In just a few years, AI-generated deepfakes of celebrities and politicians have moved from the confines of academic journals to the trending pages on major social media sites. Disinformation experts warn about these tools, when combined with tense moderation teams on social media platforms, could add a layer of chaos and confusion to an already contentious 2024 election season.
Now, Google is officially joining a rapidly growing coalition of technology and media companies working to standardize a digital badge that reveals whether or not images were created using generative AI tools. If widely implemented, the “Content Credential” spearheaded by the Coalition for Content Provenance and Authenticity (C2PA) could help bolster consumer confidence in the provenance of photos and videos amid a increase in AI-generated deceptions political falsifications spreading on the internet. Google will join C2PA as a steering member this month, putting them in the same company as Adobe, Microsoft, Intel and the BBC.
In an email, a Google spokesperson said pop science That the company is currently exploring ways to use the standard across its suite of products and will have more to share “in the coming months.” The spokesperson says Google is already exploring adding content credentials to “About this image” feature in Google image search. Google’s support for these credentials could increase their popularity, but their general use remains voluntary in lieu of any binding federal deepfake legislation. That lack of consistency gives deepfake creators an advantage.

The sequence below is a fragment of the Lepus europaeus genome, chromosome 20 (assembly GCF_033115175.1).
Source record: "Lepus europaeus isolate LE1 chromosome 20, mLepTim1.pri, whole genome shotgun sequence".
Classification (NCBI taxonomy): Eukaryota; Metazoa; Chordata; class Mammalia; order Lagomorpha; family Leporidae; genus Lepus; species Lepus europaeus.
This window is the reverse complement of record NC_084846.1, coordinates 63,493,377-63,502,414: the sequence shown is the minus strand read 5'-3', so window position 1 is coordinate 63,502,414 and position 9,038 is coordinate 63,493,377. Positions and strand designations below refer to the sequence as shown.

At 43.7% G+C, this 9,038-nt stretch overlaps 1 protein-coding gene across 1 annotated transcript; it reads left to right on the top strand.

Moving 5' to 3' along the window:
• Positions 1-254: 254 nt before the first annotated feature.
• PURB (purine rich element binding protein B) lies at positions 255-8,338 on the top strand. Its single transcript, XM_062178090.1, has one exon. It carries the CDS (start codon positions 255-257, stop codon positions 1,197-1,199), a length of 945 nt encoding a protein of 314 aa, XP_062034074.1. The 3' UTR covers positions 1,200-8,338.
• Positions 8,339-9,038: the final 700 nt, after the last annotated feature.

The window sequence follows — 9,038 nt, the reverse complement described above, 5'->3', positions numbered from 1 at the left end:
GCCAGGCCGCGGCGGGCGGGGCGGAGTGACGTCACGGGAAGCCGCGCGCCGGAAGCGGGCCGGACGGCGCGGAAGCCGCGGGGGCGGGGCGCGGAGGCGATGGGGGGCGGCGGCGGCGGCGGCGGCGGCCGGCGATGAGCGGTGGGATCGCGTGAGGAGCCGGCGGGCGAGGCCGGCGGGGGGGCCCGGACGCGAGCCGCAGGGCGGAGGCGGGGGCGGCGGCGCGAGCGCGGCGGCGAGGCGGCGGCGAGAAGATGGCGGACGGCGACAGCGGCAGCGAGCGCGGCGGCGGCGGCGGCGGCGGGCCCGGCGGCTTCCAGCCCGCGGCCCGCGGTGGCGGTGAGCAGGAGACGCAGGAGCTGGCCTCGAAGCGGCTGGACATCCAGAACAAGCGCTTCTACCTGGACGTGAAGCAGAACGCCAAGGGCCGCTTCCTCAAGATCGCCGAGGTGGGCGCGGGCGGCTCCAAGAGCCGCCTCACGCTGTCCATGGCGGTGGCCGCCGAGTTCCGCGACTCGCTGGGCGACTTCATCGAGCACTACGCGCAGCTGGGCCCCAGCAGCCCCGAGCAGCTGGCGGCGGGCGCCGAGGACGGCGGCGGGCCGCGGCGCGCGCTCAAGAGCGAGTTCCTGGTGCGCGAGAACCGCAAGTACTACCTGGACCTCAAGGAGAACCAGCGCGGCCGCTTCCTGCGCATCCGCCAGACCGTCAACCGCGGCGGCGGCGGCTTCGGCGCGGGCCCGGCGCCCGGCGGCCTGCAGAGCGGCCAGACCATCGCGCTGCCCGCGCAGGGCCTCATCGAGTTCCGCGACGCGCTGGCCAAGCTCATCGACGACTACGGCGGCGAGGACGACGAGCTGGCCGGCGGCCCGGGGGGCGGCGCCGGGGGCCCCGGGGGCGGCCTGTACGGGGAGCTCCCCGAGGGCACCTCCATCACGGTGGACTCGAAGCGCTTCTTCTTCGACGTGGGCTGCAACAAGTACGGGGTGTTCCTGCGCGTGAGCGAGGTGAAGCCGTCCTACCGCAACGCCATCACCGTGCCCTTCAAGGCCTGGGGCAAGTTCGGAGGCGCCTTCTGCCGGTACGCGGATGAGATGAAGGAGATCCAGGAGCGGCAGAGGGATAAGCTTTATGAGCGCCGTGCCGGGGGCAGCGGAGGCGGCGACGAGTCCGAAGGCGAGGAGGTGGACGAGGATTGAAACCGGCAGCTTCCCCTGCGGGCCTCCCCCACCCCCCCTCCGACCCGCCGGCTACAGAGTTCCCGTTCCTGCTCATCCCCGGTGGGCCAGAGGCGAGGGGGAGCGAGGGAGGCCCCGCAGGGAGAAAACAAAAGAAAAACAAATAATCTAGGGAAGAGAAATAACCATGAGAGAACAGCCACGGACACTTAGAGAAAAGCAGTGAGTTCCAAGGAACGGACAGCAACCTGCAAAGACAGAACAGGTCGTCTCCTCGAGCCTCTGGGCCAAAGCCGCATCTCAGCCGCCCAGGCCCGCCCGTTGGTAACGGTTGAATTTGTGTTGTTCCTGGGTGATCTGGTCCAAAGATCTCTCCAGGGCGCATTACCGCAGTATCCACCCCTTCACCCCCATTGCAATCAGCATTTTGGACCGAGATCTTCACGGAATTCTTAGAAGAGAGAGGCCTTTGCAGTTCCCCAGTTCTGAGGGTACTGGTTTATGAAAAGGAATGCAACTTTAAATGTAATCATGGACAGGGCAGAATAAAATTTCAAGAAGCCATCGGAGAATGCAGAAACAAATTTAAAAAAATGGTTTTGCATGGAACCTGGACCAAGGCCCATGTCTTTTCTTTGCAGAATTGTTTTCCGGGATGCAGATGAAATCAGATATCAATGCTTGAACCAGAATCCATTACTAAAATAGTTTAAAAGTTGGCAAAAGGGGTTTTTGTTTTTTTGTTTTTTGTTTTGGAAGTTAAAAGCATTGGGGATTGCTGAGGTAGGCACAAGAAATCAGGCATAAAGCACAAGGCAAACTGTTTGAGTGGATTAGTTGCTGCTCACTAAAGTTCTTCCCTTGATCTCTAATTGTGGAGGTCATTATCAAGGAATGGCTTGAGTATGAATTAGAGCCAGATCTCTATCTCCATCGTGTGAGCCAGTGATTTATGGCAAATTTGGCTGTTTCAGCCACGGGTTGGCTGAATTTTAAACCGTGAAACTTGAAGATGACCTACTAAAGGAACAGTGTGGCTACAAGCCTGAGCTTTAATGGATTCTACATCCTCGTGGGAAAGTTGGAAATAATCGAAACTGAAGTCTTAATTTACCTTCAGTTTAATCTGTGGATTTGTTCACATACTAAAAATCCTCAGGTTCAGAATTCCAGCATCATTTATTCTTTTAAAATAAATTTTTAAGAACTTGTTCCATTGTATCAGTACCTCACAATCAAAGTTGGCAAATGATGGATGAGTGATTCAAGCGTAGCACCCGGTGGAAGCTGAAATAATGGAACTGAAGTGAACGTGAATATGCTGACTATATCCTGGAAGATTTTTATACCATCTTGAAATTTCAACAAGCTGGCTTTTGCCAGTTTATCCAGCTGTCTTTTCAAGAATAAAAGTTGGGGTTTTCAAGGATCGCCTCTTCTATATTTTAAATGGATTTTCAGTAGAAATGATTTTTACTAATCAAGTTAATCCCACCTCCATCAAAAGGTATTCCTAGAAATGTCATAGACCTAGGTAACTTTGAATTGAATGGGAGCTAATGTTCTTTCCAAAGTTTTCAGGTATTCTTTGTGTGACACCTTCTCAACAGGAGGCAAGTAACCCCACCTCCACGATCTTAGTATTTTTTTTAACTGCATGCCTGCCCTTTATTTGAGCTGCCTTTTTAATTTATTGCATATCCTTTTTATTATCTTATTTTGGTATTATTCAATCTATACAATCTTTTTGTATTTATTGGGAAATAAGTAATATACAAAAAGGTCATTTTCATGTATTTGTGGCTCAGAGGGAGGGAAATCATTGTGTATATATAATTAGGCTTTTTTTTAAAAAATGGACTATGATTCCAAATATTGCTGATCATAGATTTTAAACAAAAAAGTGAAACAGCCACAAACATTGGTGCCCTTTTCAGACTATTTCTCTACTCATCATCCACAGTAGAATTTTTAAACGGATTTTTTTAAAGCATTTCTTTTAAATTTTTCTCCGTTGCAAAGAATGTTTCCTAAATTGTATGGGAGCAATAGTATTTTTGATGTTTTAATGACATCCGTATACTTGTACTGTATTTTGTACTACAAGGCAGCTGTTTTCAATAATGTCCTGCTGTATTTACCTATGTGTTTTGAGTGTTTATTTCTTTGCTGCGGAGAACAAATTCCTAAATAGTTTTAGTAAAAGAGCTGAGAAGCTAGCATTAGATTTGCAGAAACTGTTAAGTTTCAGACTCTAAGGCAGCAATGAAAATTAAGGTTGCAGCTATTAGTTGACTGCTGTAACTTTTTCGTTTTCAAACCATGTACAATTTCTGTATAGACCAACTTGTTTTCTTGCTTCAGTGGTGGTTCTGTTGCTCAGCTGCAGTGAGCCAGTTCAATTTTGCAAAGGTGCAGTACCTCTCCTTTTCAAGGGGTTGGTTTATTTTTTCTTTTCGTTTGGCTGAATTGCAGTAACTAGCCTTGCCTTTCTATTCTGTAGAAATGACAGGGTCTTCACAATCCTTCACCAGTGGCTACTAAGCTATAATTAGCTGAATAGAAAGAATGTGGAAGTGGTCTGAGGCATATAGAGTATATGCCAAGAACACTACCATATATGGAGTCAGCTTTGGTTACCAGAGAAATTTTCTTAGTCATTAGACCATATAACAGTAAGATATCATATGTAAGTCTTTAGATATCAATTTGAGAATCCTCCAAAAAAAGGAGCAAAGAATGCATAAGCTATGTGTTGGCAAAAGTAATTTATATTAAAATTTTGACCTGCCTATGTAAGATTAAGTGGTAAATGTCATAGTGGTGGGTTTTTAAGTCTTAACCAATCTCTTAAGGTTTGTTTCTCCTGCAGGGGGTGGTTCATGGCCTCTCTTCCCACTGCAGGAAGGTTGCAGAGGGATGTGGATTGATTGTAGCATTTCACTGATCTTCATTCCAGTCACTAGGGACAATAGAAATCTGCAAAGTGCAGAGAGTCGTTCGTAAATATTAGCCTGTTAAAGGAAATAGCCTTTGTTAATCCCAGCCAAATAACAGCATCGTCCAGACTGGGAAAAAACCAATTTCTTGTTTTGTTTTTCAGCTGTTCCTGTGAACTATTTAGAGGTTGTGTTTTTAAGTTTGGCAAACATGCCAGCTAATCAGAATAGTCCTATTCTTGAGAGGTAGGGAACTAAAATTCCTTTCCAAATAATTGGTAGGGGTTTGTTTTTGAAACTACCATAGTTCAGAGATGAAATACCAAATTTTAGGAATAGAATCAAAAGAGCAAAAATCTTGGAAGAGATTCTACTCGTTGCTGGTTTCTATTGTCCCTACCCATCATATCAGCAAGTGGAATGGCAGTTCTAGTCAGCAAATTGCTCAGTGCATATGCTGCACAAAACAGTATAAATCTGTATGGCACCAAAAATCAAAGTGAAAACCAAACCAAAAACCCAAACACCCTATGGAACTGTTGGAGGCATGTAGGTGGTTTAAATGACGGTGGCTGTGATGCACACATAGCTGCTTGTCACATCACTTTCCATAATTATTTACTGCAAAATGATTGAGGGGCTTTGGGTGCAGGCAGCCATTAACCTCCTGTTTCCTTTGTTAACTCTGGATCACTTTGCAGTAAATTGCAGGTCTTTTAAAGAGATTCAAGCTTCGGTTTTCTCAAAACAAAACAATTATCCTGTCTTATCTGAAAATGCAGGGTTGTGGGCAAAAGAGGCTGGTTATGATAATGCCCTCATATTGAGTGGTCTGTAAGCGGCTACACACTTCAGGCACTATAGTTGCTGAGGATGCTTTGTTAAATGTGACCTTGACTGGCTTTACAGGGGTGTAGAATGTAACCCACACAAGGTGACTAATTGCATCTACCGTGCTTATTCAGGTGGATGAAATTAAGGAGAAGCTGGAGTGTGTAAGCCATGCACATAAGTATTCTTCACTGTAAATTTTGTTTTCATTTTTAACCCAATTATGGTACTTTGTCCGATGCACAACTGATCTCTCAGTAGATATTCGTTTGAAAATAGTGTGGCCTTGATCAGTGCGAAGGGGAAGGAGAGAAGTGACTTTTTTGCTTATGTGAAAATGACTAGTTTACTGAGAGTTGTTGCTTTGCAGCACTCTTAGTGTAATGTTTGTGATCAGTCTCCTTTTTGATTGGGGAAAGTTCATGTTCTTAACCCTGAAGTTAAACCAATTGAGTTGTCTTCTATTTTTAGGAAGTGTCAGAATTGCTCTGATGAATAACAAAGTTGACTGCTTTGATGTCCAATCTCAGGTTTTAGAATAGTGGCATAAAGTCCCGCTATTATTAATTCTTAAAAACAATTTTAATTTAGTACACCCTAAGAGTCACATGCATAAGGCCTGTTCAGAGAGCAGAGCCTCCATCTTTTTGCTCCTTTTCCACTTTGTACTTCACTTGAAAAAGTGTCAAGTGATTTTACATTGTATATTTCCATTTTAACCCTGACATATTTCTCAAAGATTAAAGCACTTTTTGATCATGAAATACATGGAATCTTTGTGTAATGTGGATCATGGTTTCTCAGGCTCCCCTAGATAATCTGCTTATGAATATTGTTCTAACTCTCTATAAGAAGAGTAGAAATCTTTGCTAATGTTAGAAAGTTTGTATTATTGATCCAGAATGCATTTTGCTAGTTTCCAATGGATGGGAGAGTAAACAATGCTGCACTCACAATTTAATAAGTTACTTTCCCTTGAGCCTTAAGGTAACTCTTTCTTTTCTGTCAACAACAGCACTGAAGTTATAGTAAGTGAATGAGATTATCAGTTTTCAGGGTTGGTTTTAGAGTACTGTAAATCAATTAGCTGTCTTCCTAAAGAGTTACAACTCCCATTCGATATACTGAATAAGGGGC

What are content credentials?
The (C2PA) is a global standards body created in 2019 with the main objective of creating technical standards to certify who, where and how digital content was originally created. Adobe, which led the Content Authenticity Initiative (CAI)and its partners were already concerned about the ways AI-generated media could erode public trust and amplify misinformation online years before massively popular consumer generative AI tools like OpenAI’s DALL-E gained momentum.
That concern catalyzed the creation of Content credentials, a small badge that companies and creators can choose to attach to an image’s metadata that reveals who created it and when it was created. It also reveals to viewers whether the digital content was created using a generative AI model and even names the particular model used, as well as whether it was subsequently digitally edited or modified.